• The releasable connectors disclosed herein are applicable for efficiently uploading and downloading data to a computer. In one example, a network cable may be attached to network port 210 during computer manufacturing. During manufacturing, the computer may be coupled via a network connection to a test station. A computer may receive software from the test station through a network receptacle for loading onto the machine during manufacturing. The network connection may be released by pulling the network cable from the computer. Alternatively, the computer may be pulled away from the network receptacle.
  • The use of a releasable connector eliminates the requirement of an operator to manually remove a cable from a computer during its manufacture. For example, in the case of a magnetic or frictional-based coupling, the connector mounts into the network receptacle. Removal of the coupling between the connector and its receptacle may occur in a non-damaging or non-destructive fashion. For example, due to the absence of a locking tab, no destruction of the locking tab (which may result in concomitant damage to the connector) occurs. Furthermore, the disclosed breakaway harness shown in FIG. 3 permits the use of a magnetic releasable connector during its manufacture or at a later time point. When using a breakaway harness, the coupling of the releasable connector may occur regardless of whether the machine has sufficient ferrous material to couple with the releasable connector. Additionally, because the releasable conductor operates in a non-destructive fashion, the disclosed connectors are reusable over a large period of time.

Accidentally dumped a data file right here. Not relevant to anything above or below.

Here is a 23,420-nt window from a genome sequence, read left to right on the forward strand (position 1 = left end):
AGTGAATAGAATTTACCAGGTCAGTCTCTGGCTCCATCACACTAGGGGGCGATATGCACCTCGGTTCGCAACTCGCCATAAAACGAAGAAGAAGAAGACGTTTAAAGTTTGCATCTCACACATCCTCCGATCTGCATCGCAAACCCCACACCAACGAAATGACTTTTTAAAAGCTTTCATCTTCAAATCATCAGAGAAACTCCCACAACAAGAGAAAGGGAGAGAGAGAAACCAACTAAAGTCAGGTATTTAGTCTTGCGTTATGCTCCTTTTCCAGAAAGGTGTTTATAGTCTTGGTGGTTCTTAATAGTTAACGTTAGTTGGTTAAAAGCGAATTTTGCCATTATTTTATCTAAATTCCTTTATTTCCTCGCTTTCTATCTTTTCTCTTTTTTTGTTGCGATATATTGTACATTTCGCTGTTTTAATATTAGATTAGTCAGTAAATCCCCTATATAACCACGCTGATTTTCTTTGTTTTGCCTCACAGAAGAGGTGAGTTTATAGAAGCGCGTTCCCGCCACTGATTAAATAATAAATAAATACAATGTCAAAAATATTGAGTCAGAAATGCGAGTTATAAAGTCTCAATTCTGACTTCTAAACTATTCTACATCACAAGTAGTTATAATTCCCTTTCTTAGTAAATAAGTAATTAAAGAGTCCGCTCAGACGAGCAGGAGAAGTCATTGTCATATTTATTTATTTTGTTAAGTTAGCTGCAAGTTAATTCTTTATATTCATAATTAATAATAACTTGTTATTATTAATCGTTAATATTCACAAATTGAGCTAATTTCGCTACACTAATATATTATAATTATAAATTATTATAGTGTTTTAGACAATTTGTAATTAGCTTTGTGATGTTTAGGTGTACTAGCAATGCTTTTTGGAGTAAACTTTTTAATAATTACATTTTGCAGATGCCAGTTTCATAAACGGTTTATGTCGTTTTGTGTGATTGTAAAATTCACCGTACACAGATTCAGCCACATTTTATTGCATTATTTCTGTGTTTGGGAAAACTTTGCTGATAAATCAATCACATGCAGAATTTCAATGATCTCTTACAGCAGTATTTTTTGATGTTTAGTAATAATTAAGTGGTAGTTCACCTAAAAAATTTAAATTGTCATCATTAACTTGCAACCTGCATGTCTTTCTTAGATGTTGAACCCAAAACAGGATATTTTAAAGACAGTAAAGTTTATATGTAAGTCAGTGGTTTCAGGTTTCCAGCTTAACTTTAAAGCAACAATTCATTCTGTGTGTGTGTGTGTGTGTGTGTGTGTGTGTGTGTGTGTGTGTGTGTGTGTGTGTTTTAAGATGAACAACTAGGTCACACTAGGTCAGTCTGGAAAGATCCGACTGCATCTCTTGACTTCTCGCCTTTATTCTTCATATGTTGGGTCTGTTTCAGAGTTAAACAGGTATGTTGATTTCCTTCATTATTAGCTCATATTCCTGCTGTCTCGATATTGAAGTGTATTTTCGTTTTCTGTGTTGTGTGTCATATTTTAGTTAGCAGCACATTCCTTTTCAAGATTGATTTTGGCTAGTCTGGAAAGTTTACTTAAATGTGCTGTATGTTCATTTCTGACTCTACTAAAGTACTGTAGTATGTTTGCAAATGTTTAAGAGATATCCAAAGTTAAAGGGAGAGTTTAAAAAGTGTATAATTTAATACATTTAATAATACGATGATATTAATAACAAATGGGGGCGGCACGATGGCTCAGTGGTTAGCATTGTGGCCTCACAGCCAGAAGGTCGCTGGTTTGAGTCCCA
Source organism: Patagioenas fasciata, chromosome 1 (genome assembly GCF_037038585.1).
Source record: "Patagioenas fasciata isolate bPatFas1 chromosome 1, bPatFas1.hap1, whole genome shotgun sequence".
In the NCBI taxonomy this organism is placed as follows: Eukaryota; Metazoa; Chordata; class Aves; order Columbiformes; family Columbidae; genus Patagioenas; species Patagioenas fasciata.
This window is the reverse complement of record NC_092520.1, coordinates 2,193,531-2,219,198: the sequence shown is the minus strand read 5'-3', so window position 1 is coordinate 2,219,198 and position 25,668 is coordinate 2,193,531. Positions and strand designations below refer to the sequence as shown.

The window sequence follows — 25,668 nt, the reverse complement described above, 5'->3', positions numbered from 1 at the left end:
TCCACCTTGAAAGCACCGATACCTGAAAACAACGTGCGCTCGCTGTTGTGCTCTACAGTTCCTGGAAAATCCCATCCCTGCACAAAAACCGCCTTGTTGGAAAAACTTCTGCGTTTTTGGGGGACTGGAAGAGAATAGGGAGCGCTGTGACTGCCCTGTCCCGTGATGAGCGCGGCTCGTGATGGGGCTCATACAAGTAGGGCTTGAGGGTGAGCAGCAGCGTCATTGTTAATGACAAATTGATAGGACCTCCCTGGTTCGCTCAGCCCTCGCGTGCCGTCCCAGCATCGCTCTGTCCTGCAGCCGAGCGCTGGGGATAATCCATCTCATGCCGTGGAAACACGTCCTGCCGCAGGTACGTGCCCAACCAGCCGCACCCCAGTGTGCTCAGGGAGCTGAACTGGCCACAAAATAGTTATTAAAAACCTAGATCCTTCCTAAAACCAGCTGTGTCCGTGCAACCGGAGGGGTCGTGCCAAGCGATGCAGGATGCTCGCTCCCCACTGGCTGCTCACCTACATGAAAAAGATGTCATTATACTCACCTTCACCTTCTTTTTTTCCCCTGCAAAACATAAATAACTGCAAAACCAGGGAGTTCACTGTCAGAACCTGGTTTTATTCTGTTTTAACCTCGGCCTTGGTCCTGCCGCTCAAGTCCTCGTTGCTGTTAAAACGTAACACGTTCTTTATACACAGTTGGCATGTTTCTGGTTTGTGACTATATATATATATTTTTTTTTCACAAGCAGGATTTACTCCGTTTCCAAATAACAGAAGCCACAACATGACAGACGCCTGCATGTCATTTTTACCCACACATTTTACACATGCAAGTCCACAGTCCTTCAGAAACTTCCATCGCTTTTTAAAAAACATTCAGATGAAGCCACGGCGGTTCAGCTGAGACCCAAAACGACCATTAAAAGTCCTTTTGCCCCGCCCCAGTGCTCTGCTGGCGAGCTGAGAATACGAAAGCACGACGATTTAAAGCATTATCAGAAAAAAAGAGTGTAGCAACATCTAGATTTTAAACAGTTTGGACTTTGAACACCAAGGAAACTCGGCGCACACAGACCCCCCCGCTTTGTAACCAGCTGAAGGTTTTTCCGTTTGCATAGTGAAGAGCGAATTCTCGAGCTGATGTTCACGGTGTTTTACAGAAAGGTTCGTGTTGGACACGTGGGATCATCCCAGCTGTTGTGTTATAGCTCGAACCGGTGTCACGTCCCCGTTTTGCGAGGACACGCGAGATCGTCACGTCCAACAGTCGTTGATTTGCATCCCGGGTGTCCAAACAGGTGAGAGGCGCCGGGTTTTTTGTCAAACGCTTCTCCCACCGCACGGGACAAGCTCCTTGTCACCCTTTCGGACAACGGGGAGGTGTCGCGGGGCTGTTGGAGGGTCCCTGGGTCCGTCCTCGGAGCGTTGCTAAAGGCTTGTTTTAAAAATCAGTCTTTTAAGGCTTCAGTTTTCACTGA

• In another example, data may be entered into the computer from a test station through the network connection 220. In an alternative implementation, data from the computer may be exported to an external source, such as a test station. For example, the disclosed methods and apparatus could be used to transfer diagnostic information about the computer during the manufacturing process of the computer.